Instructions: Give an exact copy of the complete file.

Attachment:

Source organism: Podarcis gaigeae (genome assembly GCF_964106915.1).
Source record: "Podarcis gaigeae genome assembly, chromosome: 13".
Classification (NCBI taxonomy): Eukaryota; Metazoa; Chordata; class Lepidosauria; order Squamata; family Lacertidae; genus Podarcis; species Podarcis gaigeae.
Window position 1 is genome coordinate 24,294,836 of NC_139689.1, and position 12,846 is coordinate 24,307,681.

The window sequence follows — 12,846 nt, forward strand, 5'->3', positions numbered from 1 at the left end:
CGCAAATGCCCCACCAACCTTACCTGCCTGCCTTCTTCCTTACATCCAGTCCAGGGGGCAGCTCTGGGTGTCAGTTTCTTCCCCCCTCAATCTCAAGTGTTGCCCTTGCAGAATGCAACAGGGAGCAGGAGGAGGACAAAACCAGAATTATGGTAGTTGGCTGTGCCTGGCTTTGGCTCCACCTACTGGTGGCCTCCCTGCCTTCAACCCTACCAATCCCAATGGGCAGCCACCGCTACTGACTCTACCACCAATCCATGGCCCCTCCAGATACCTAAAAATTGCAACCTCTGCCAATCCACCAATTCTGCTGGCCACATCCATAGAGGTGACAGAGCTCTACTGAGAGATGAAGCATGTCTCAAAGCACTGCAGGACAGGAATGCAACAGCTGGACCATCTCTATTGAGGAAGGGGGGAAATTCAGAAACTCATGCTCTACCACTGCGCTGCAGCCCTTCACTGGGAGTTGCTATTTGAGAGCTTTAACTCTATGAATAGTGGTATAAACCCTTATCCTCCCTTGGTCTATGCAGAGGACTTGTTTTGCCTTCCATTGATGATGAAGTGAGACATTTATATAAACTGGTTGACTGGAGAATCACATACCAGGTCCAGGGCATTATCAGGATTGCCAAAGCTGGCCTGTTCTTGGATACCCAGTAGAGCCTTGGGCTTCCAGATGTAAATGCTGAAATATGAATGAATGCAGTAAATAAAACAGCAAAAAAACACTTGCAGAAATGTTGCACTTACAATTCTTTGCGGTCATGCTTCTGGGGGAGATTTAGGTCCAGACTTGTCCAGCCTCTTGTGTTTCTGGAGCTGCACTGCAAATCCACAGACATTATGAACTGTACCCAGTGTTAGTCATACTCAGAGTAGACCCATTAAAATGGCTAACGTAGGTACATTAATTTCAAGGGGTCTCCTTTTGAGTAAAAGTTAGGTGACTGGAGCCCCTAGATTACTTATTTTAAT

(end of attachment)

Source organism: Podarcis gaigeae (genome assembly GCF_964106915.1).
Source record: "Podarcis gaigeae genome assembly, chromosome: 13".
Classification (NCBI taxonomy): Eukaryota; Metazoa; Chordata; class Lepidosauria; order Squamata; family Lacertidae; genus Podarcis; species Podarcis gaigeae.
Window position 1 is genome coordinate 24,294,836 of NC_139689.1, and position 12,846 is coordinate 24,307,681.

The window sequence follows — 12,846 nt, forward strand, 5'->3', positions numbered from 1 at the left end:
CGCAAATGCCCCACCAACCTTACCTGCCTGCCTTCTTCCTTACATCCAGTCCAGGGGGCAGCTCTGGGTGTCAGTTTCTTCCCCCCTCAATCTCAAGTGTTGCCCTTGCAGAATGCAACAGGGAGCAGGAGGAGGACAAAACCAGAATTATGGTAGTTGGCTGTGCCTGGCTTTGGCTCCACCTACTGGTGGCCTCCCTGCCTTCAACCCTACCAATCCCAATGGGCAGCCACCGCTACTGACTCTACCACCAATCCATGGCCCCTCCAGATACCTAAAAATTGCAACCTCTGCCAATCCACCAATTCTGCTGGCCACATCCATAGAGGTGACAGAGCTCTACTGAGAGATGAAGCATGTCTCAAAGCACTGCAGGACAGGAATGCAACAGCTGGACCATCTCTATTGAGGAAGGGGGGAAATTCAGAAACTCATGCTCTACCACTGCGCTGCAGCCCTTCACTGGGAGTTGCTATTTGAGAGCTTTAACTCTATGAATAGTGGTATAAACCCTTATCCTCCCTTGGTCTATGCAGAGGACTTGTTTTGCCTTCCATTGATGATGAAGTGAGACATTTATATAAACTGGTTGACTGGAGAATCACATACCAGGTCCAGGGCATTATCAGGATTGCCAAAGCTGGCCTGTTCTTGGATACCCAGTAGAGCCTTGGGCTTCCAGATGTAAATGCTGAAATATGAATGAATGCAGTAAATAAAACAGCAAAAAAACACTTGCAGAAATGTTGCACTTACAATTCTTTGCGGTCATGCTTCTGGGGGAGATTTAGGTCCAGACTTGTCCAGCCTCTTGTGTTTCTGGAGCTGCACTGCAAATCCACAGACATTATGAACTGTACCCAGTGTTAGTCATACTCAGAGTAGACCCATTAAAATGGCTAACGTAGGTACATTAATTTCAAGGGGTCTCCTTTTGAGTAAAAGTTAGGTGACTGGAGCCCCTAGATTACTTATTTTAAT